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The WLAN's Weakest Link

Talk About an Oxymoron

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Throughout the process, the 802.11i Task Group remained painfully aware that the transition from old station hardware would be slow because of the installed base of wireless networking cards that conform to the Wi-Fi standard. RSN does provide for both RC4 and AES encryption, though it will take new Wi-Fi adapters or fast stations to support the AES encryption. But the principal concession to the RSN migration effort is the inclusion of Transition Security Network (TSN), which is defined only to facilitate migration to an RSN, according to the standard. "A TSN is insecure, since the pre-RSN equipment can compromise the larger network," the standard says. The contradiction of an insecure security network comes from the ways broadcast and multicast traffic are (and aren't) protected and from the inclusion of preshared (manually configured) keys in RSN.

An access point sends broadcast and multicast frames encrypted with the weakest configured security method: WEP (Wired Equivalent Privacy), TKIP (RSN with RC4) or CCMP (RSN with AES). If the AP is configured for TSN, the WEP-encrypted broadcast frames will easily yield the WEP key, exposing all broadcast traffic even if no associated station is using WEP. And if RSN is being deployed with preshared keys because setting up RADIUS and choosing a trustworthy authentication method are too difficult, chances are the same key is being used for WEP and preshared-key RSN! So much for robust security.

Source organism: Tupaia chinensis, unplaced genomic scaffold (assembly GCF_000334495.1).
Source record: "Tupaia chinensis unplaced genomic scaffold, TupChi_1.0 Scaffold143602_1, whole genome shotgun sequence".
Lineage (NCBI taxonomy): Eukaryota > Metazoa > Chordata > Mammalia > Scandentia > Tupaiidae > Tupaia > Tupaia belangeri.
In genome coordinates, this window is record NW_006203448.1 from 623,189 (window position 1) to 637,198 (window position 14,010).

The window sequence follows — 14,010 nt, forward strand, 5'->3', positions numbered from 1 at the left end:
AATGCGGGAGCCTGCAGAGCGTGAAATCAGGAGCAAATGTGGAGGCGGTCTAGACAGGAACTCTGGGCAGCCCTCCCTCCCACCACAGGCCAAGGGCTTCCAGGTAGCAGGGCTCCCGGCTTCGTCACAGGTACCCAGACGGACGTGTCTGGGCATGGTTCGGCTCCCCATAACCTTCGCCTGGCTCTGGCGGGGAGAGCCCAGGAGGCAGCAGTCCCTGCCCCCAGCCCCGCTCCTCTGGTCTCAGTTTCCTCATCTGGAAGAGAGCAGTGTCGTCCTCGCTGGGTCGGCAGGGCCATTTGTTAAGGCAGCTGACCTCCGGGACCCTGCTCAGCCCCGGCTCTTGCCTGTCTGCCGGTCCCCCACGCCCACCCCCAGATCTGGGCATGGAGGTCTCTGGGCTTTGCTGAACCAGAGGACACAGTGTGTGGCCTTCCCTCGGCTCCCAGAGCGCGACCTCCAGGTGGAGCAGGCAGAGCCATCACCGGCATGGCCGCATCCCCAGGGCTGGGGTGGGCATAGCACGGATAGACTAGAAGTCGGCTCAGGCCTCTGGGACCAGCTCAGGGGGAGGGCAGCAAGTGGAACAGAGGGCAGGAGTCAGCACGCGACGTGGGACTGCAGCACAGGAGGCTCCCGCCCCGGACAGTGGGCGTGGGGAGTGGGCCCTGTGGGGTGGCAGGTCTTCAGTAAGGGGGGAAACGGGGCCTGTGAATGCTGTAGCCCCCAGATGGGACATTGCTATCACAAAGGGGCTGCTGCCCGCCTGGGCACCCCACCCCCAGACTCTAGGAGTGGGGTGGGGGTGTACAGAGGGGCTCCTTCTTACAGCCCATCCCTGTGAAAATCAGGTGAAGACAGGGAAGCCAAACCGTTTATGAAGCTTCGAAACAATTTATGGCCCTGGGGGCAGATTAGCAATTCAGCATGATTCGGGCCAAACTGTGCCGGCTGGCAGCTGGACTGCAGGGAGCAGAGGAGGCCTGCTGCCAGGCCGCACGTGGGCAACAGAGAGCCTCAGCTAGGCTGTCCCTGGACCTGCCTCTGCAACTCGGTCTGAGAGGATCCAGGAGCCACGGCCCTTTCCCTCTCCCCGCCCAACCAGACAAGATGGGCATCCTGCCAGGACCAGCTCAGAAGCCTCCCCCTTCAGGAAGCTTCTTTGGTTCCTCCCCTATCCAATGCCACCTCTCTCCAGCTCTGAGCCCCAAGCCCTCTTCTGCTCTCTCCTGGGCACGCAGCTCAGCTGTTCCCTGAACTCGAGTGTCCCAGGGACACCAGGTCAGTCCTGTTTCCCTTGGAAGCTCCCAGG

Sure, every security system has its weakest link. And RSN does address all three aspects of a security system--authentication, key distribution and data confidentiality. But it provides only legacy approaches to them all, and the legacy 802.11 Wi-Fi standard has shared keys for authentication; it has no key distribution and only weak data confidentiality. Using any of these legacy features in an RSN leaves the network compromised.

He Who Hesitates ...

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